anthropologically they belonged, like the Tunguses, to the Mongol race.
He was not legally a criminal, but, as Lombroso remarks, he was so anthropologically.
Yet anthropologically speaking the tie between the two is as strongly marked as the contrast of character.
It's true psychologically, and anthropologically, and palæethnologically; and that does to start with.
These people are, anthropologically as well as proverbially, narrow-chested and deficient in lung capacity.
anthropologically interesting as are the results of the excavations at Umm el-Gra'ab, they are no less historically important.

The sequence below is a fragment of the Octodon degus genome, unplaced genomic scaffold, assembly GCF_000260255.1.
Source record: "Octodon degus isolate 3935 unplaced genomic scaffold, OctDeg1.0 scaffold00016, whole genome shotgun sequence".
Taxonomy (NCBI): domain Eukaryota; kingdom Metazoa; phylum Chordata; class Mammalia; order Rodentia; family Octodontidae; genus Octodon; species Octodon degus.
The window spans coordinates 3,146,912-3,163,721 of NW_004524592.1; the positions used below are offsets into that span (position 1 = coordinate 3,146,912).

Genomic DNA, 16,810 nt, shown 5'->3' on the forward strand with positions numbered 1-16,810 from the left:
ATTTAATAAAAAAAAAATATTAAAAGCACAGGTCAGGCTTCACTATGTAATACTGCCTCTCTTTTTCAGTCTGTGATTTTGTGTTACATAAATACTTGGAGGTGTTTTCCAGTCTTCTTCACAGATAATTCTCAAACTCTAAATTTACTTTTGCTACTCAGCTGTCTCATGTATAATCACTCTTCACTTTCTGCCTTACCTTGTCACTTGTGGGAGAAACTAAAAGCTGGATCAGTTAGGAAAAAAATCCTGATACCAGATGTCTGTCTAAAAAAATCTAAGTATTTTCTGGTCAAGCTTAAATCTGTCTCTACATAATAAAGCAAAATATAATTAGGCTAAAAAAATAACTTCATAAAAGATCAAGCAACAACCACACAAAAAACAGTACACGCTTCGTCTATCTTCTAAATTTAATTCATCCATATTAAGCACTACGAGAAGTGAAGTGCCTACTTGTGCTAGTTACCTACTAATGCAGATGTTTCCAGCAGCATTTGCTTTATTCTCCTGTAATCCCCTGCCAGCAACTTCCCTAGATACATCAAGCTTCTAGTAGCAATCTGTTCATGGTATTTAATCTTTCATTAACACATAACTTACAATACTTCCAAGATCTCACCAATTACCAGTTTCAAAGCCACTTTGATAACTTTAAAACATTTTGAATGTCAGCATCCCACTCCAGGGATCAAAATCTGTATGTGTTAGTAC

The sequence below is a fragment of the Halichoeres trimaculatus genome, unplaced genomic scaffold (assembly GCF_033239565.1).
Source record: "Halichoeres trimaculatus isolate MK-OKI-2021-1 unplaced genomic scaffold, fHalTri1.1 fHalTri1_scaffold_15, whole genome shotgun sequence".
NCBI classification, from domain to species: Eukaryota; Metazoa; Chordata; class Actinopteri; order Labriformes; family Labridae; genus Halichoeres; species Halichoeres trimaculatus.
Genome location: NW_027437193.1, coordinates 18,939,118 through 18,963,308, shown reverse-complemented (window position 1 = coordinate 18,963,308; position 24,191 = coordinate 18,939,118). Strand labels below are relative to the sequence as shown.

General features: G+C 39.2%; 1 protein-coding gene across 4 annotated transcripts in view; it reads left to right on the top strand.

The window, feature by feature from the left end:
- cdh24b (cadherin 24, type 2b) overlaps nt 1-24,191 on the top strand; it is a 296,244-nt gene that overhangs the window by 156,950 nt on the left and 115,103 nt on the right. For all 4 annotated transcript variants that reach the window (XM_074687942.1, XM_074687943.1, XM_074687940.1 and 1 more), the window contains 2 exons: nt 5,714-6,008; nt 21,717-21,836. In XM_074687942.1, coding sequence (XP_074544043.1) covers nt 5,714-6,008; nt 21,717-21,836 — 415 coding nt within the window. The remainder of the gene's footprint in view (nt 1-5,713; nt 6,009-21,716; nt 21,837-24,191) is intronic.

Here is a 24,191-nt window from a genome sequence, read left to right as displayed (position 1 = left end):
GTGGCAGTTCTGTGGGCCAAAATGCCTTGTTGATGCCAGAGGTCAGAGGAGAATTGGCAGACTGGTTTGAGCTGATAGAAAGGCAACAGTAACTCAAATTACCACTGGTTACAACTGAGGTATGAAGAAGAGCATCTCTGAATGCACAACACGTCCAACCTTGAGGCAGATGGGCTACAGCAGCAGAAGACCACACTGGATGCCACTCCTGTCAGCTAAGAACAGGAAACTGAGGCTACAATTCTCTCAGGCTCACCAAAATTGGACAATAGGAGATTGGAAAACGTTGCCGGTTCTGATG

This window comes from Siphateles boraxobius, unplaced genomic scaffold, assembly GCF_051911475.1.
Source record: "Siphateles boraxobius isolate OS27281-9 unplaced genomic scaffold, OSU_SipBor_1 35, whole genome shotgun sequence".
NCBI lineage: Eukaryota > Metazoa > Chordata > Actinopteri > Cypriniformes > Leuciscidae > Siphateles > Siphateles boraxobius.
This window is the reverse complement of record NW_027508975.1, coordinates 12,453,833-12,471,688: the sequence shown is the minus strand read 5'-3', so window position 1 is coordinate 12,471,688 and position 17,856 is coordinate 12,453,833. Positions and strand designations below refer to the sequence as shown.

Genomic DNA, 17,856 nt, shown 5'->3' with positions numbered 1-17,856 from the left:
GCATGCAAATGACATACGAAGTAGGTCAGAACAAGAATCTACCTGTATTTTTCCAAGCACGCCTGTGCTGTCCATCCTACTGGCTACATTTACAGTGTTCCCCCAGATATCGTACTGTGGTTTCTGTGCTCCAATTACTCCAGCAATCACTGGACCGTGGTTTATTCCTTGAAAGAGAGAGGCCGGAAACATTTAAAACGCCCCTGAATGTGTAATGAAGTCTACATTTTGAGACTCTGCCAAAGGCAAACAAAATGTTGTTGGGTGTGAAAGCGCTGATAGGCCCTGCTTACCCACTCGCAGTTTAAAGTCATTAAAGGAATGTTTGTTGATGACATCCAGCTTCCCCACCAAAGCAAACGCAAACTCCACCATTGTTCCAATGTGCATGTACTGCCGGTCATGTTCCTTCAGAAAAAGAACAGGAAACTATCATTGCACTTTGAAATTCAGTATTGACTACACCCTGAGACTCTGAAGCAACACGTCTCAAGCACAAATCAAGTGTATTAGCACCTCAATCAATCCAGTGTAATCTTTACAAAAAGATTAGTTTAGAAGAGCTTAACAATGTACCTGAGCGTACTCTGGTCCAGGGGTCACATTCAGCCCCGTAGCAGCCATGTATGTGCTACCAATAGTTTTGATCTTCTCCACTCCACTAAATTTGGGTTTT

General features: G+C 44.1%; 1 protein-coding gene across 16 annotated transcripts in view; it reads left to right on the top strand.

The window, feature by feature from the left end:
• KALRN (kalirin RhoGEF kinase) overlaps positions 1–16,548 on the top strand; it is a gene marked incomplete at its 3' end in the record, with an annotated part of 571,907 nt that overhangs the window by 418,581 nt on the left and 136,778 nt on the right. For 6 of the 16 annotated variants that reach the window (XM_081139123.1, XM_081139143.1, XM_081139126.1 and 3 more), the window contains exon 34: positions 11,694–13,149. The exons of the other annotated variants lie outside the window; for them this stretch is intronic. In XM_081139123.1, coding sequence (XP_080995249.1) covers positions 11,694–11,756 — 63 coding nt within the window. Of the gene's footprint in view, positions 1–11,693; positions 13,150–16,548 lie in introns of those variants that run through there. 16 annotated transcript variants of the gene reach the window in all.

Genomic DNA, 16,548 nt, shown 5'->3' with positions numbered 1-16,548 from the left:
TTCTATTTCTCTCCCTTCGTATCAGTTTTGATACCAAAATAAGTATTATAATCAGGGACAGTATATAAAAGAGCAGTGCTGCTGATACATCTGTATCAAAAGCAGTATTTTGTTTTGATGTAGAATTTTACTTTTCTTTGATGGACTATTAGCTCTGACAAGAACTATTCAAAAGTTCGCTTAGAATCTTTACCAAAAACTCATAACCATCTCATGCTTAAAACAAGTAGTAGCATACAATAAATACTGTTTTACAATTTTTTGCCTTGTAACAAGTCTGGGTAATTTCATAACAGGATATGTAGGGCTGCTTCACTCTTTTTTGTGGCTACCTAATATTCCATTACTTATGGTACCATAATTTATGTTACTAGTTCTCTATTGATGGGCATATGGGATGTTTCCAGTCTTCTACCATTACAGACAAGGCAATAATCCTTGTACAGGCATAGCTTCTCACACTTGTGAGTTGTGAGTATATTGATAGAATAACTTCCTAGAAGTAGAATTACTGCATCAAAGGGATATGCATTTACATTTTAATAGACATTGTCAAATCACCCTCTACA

anthropologically they differ markedly from the later Celtic invaders.
It is also the anthropologically normal attitude (as we may see in statuary).
anthropologically, these little boats in which to send the souls home have a rare interest.
Just as no two are anthropologically alike, so we may believe that no two are alike or equal in societal value.
anthropology an·thro·pol·o·gy (ān'thrə-pŏl'ə-jē)
The scientific study of the origin, the behavior, and the physical, social, and cultural development of humans.
The scientific study of the origin, development, and varieties of human beings and their societies, particularly so-called primitive societies.